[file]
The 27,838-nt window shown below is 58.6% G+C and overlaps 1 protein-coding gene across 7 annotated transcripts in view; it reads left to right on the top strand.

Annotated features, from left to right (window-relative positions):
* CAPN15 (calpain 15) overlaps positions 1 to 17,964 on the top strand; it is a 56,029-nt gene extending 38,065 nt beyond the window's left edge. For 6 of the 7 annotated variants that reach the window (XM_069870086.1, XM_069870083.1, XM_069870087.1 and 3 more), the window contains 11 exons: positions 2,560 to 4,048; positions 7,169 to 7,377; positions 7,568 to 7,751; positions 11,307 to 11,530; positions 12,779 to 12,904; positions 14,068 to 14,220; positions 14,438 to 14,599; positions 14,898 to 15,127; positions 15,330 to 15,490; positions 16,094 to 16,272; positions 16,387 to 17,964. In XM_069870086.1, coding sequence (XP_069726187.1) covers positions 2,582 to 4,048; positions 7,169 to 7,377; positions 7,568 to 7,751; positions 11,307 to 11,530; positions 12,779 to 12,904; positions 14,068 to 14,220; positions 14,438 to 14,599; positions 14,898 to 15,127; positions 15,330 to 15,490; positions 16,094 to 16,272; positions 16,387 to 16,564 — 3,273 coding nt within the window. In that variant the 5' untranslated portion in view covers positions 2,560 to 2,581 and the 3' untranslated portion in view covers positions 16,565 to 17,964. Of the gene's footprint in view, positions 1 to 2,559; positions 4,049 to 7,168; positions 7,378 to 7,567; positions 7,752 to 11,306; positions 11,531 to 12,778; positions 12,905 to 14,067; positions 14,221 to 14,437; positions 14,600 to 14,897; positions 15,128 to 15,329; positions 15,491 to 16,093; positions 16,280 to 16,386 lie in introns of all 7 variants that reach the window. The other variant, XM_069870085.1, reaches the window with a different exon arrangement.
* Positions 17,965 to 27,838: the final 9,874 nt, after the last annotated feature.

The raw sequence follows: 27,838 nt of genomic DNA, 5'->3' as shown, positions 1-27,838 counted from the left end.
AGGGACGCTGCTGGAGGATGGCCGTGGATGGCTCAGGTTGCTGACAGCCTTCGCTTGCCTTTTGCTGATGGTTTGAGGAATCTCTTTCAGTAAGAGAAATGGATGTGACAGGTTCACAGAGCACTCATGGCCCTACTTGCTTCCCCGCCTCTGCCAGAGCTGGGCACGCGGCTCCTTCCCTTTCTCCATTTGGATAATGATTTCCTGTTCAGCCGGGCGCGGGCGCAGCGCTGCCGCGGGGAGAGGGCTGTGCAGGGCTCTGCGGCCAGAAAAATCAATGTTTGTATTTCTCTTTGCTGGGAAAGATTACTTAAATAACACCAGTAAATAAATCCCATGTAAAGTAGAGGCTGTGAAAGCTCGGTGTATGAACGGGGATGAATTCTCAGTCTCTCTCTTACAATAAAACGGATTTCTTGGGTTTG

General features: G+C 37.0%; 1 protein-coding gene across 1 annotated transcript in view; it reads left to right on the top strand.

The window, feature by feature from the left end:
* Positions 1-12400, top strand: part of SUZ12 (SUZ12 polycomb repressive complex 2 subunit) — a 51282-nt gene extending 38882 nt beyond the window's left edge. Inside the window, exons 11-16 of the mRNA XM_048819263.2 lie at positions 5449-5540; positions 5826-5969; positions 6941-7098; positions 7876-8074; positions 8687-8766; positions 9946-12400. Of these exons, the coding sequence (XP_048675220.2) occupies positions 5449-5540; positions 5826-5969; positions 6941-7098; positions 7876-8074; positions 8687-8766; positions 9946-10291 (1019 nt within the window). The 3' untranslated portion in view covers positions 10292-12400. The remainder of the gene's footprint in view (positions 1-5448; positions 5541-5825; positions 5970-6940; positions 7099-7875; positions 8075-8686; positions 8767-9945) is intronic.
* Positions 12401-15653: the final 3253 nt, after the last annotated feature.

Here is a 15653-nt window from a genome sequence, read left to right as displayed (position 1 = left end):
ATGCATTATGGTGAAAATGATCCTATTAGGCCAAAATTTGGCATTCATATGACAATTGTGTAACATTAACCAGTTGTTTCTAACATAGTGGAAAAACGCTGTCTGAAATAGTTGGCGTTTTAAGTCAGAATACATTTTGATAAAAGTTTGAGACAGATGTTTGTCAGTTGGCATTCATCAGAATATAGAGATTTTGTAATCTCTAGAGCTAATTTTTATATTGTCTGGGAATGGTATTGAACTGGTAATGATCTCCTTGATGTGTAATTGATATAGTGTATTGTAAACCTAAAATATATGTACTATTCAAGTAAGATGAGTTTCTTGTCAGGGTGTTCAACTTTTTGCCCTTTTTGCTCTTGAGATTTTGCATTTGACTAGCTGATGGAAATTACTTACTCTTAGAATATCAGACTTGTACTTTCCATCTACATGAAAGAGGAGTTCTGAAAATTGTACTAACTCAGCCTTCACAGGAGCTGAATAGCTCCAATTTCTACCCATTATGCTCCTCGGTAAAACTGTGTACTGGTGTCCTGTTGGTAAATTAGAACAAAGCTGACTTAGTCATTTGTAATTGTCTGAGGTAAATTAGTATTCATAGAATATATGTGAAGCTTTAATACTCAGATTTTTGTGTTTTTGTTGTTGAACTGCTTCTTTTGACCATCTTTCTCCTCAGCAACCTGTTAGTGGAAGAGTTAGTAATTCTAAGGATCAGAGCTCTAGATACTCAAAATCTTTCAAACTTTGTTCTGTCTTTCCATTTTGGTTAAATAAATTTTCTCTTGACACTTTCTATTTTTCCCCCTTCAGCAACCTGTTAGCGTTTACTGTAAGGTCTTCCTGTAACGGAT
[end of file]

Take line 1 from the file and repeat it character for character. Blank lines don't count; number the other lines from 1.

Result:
The 27,838-nt window shown below is 58.6% G+C and overlaps 1 protein-coding gene across 7 annotated transcripts in view; it reads left to right on the top strand.